“What are the supplements I can take to boost my performance in the gym?”
This is a question we get asked a lot, and for a good reason – There are plenty of supplements on the market dubbed as ‘the next best’ performance boosters.
But how many of them live up to the hype, and what is actually effective in the context of better performance?
Well, truth be told, first and foremost, you should pay attention to how you eat, which we talked about in part 1 of this article series.
To find out the best possible performance boosters available in the supplement world, we have to first understand more about how energy is used during a workout.
Long story short, there is one main source of biological energy, used for practically every process in the body, and especially during workouts.
That source is called “adenosine triphosphate (ATP)”.
During intense activity, ATP gets depleted quite quickly, so when that happens, the body looks for means of regenerating that to continue the activity.
To do so, there are a couple of options:
- Muscle glycogen
- Liver glycogen/fats
Generally speaking, during intense training bouts, the body mainly uses creatine & muscle glycogen, and for low-intensity, long in duration activities, it uses liver glycogen and fats.
This brings us to two conclusions here.
For one, the advice from part 1 of this article series to eat your carbohydrates is ever so relevant!
Secondly, one of the best performance-boosting supplements is… Creatine!
Let’s Talk Creatine
“Okay, the body uses creatine to regenerate ATP and sustain performance, so does that mean I have to use creatine in order for my body to have something to use?”
This is another question we get asked a lot, and the answer is quite simple here.
Though not very well-known, creatine isn’t just a supplement.
In fact, creatine is naturally synthesized by the body because it is the secondary energy source used during intense workouts.
Essentially, what happens is this: The body burns through ATP stores in about 3-5 seconds, then through the creatine in about 5 seconds more, and then it starts tapping into muscle glycogen (stored carbs.)
Now, because of these pathways and the ways our bodies fuel training activity, we can tap exactly into those processes and give them more fuel!
Guess how…? Creatine supplements!
When it comes to improving strength and strength endurance, creatine has been proven to be the most effective supplement, times and again.
It comes in many forms, but the most researched and effective form of creatine is namely “creatine monohydrate.”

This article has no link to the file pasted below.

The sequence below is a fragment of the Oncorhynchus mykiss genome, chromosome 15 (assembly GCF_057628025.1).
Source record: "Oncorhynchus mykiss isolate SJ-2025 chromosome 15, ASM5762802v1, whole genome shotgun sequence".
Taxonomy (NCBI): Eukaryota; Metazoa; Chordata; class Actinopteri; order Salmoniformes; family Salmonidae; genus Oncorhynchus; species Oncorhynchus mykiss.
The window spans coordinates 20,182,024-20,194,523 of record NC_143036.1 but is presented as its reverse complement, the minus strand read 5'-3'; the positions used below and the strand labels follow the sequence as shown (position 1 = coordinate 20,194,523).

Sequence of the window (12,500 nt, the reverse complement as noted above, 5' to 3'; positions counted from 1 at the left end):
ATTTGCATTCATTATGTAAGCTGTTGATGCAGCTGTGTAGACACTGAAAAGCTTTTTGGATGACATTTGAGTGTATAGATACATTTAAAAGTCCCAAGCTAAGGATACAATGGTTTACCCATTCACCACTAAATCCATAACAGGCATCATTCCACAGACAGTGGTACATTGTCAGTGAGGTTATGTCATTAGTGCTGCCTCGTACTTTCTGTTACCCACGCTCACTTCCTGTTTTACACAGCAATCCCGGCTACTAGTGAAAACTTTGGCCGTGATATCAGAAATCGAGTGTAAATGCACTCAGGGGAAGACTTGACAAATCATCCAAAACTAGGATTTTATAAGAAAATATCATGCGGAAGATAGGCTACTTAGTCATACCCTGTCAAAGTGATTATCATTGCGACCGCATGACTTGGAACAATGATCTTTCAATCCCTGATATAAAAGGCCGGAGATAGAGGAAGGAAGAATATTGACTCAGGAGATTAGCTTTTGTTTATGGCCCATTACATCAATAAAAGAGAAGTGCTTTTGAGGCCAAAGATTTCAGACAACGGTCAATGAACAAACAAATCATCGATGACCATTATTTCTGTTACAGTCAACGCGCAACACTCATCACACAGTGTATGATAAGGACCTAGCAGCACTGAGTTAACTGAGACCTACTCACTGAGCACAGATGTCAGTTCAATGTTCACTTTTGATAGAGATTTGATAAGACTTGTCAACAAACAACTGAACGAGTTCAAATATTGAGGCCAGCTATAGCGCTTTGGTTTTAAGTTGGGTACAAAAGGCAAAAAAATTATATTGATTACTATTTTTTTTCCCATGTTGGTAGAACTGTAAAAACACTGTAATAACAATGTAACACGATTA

As a supplement, creatine will help you saturate your creatine reserves, thereby granting sustained energy and improved performance during heavy workouts.
Generally speaking, it is accepted that creatine should be taken at doses of 20g/day during the first week, followed by 5g/day afterward.
However, that 20g/day period, called ‘the loading phase,’ isn’t really necessary, but it can speed up the saturation of your creatine reserves.
The Nervous System
Okay, you just learned that one of the ways to boost your performance is by fueling the metabolic processes happening behind the scenes of your workout.
The second option is to supplement something that directly impacts the activity of your nervous system.
That is, you guessed it…
Caffeine is the most heavily consumed psychoactive drug in the world.
It is found naturally in coffee beans, tea leaves, maté, and cocoa pods.
Caffeine stimulates your central nervous system (CNS), increasing alertness and producing a variety of other effects that can highly improve athletic performance.
In addition, it suppresses adenosine production, which would otherwise cause drowsiness.
What caffeine does is it blocks adenosine’s actions on receptors inside your brain cells.
As a result, you have more energy for physical activities without the usual side effect of drowsiness.
Now, because caffeine is another proven and well-researched energizer, it is used in a variety of performance-boosting supplements and products outside of the fitness world.
You can find caffeine in pre-workout supplements, coca-cola, Redbull, or any other ‘energy drink’ for that matter.
However, because there isn’t concrete evidence on the long-term effects of pre-workout supplements, we’d recommend resorting to either isolated caffeine supplements or simply a cup of coffee!
Remember, though, caffeine must be consumed in moderation and should be avoided anywhere close to bedtime because, after consumption, it stays in the bloodstream for quite some time!
If or when you decide to use caffeine, use it no later than 6 hours before bedtime and only on days when you need that extra helping hand!
Don’t condition your body to it.
In the ‘easy solutions’ fitness industry, many companies have led people to believe that they have to purchase the ‘next-best’ performance-enhancing supplement.
However, as you may have learned by now, most of your performance will result from good food and good recovery.
Once you have those down, though, there is nothing bad about gaining an extra boost in performance by utilizing the fantastic benefits of the two best-researched performance supplements – Creatine & Caffeine!